Professor Brink is the author of three monographs: Moral Realism and the Foundations of Ethics (New York: Cambridge University Press, 1989), Perfectionism and the Common Good: Themes in the Philosophy of T.H. Green (Oxford: Clarendon Press, 2003), and Mill’s Progressive Principles (Oxford: Clarendon Press, 2013). He is currently working on a fourth monograph, Fair Opportunity, Responsibility, and Excuse.

During his visit to the Chinese University of Hong Kong as Tang Chun-I Visiting Professor, Professor Brink will give a public lecture on “Partial Responsibility and Excuse” exploring ways in which the criminal law should take partial responsibility and excuse more seriously. He will also offer a four-week postgraduate seminar entitled “Fair Opportunity, Responsibility, and Excuse,” which will explore issues at the intersection of moral psychology and criminal jurisprudence about the nature of the reactive attitudes, responsibility, excuse, blame, and punishment. Finally, he will offer a departmental colloquium on the topic “Normative Perfectionism and the Kantian Tradition,” in which he assesses the prospects for a normative perfectionist ethical theory, in which perfectionist ideals are grounded in moral personality or agency, to respond to Kant’s criticisms of the perfectionist tradition.

Partial Responsibility and Excuse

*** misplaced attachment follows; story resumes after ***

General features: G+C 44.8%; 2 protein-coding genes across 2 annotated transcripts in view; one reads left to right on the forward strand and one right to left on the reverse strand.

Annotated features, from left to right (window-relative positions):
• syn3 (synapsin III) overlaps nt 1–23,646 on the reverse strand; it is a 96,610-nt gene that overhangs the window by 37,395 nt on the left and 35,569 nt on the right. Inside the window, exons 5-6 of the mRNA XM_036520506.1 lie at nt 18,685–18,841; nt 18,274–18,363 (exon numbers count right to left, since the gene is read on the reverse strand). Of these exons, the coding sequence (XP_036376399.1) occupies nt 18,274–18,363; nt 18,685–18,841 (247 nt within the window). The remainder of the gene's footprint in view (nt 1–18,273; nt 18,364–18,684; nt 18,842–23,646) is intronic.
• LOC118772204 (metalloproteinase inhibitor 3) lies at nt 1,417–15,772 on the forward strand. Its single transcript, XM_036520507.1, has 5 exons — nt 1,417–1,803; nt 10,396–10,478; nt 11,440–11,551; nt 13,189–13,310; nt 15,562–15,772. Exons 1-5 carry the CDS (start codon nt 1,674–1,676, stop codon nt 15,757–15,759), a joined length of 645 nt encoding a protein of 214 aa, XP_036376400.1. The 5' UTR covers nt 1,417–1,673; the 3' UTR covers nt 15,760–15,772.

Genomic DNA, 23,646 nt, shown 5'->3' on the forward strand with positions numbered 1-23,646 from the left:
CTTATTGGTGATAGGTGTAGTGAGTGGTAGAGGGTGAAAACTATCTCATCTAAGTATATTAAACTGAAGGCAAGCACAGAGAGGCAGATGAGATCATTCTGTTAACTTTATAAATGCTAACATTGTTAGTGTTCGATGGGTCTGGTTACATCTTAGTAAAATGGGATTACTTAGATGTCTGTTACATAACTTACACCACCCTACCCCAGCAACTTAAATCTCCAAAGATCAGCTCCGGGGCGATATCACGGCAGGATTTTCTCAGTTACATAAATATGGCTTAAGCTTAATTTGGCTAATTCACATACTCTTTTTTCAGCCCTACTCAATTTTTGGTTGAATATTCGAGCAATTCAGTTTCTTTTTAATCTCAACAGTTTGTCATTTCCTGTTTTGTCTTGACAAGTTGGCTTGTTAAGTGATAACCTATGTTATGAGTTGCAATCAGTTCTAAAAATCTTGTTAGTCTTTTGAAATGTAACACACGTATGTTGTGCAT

Monday, 5 November 2018
4:30 – 6:30 pm
C.K. Tse Room, Chung Chi Library, The Chinese University of Hong Kong


Anglo-American criminal law is broadly retributive in character, predicating blame and punishment on the defendant having engaged in wrongdoing for which he is responsible or culpable. However, responsibility is scalar, because it can be a matter of degree, which poses an important question how criminal trials should handle cases of partial responsibility, especially in light of William Blackstone’s belief that it is worse to over-punish than to under-punish. With some qualifications, American criminal law is bivalent about responsibility and excuse, treating defendants as either fully responsible or fully excused and setting a comparatively low threshold for responsibility/excuse. This sort of bivalent approach to criminal law leads to significant failures of individual justice, especially to sins of over-punishment. In response, the lecture explores various ways the criminal law might take partial responsibility more seriously both within ideal and non-ideal theory, drawing lessons from criminal law in the United Kingdom, Ireland, and Germany.